As we approach the start of National Nurses Week, it’s once again time to commend the work of those in the nursing community for all they do to improve the health of communities across the world.
With more than 3 million members, nurses represent the largest segment of the healthcare workforce. Leading the way for this workforce are chief nursing officers (CNOs) at healthcare organizations everywhere. When I consider the various members of a hospital C-suite, I often see CNOs juggling the most diverse responsibilities compared with other members of the executive team.
CNOs are responsible for quality, safety, patient satisfaction, labor, regulatory compliance, budgets and the educational/professional advancement of the members of their team.
During the last 3 years, more than 270 nurse leaders have participated in Premier’s CNO Network, an effort that focuses on the advancement of the nursing profession through education, knowledge sharing and networking.
It’s apparent that the healthcare landscape is rapidly evolving, and the CNOs involved in our network are stepping up to share their experiences and challenges, so that the profession is better equipped to address issues facing the healthcare industry as a whole.
In an effort to meet the needs of its members, the CNOs in our network have identified several issues for which they have engaged in additional education and dialogue. Here are the top 5:
1. The future of nursing. Now the Institute of Medicine has called attention to the profession
In its report on The Future of Nursing, the IOM had 4 messages for nurses:
- Practice to the full extent of their education and training
- Achieve higher levels of education and training through an improved education system that promotes seamless academic progression
- Partner with physicians and other healthcare professionals in care redesign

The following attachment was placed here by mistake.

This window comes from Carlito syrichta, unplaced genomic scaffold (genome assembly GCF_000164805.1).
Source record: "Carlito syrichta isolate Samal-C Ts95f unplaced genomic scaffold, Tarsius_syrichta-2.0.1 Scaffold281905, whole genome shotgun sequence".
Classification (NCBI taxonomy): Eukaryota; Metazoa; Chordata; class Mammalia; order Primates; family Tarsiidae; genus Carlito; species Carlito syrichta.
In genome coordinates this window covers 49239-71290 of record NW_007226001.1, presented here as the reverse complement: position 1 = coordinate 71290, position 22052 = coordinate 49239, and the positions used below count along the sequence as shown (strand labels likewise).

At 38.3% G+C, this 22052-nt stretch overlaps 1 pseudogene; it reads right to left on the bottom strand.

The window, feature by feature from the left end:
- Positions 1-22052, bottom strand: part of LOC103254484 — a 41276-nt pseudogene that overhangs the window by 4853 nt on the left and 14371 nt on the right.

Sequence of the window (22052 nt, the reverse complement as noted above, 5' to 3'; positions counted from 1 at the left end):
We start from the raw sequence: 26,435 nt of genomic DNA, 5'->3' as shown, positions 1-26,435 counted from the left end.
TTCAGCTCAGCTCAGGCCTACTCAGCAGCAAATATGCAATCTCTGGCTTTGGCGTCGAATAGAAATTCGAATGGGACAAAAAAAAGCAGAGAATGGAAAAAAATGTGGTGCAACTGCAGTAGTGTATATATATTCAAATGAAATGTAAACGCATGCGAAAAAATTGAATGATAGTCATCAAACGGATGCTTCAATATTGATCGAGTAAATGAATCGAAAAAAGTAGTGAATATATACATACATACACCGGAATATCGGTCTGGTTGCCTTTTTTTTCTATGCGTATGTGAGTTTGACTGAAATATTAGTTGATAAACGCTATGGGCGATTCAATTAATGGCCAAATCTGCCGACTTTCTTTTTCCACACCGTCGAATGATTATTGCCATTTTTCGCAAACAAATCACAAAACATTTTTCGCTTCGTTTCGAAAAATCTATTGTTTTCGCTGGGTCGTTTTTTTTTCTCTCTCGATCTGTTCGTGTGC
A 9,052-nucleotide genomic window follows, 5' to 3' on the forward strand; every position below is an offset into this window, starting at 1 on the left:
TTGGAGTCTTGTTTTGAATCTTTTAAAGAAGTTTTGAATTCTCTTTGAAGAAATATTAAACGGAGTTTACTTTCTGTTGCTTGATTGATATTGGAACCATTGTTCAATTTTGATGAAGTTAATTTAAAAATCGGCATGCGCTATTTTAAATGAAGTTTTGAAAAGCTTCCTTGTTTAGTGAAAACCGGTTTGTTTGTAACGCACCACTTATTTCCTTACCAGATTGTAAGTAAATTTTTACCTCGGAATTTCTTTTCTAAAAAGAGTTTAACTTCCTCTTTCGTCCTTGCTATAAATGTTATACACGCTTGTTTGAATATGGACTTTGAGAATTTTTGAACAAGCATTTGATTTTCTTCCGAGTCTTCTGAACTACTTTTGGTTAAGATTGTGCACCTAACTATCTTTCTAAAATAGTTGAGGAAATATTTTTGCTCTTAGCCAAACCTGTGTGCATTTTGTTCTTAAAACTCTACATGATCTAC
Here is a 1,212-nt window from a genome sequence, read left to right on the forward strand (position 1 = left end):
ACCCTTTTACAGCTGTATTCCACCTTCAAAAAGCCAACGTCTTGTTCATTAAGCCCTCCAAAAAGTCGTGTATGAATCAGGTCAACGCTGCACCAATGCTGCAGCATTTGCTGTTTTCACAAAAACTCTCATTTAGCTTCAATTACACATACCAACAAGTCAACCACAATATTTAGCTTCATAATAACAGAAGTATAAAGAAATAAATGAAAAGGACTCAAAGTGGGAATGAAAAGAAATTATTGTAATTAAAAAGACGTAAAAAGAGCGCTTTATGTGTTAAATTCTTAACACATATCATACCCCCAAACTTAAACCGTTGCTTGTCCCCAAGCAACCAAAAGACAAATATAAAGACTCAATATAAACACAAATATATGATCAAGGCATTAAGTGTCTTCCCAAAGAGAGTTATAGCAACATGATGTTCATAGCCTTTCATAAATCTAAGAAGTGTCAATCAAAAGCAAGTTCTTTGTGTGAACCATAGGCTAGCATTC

- Effective workforce planning and policy making require better data collection and an improved information infrastructure
Of these messages, the one that has garnered the most focus by our network is the suggestion that nurses should achieve higher levels of education and training.
Many of our members are implementing strategies, processes and new policies to ensure that by 2020, 80% of their nursing workforce has attained at least a bachelor’s degree.
2. Quality and safety. Showing success is not for the faint of heart
Less than a decade ago, quality was measured by a handful of process measures that did little to assess the safety of care delivered or the associated patient outcomes.
That’s no longer the case.
For the last several years, CMS has mandated new and expanding measures. And the overall stakes have been raised through the Affordable Care Act.
Now, a hospital’s financial results are forever tied to performance on quality metrics, patient outcomes and safety results. Oh – and if that isn’t enough, nurse leaders need to ensure that there’s:
- A just culture
- Effective ways for reporting actual harm events or “near misses”
- Effective teamwork and communication
- Understanding of the various measures of performance and acting upon opportunities for improvement
Sound simple? Not so much.
3. Patient satisfaction is so “yesterday”… It’s all about patient and family engagement
For decades, hospitals have focused on improving patient satisfaction results.
However, CMS changed the game slightly when it decided to publish hospital-specific HCAHPS (patient experience) scores.
Then, to further raise the stakes, these HCAHPS scores became part of the value-based purchasing (VBP) equation effective with fiscal year 2012.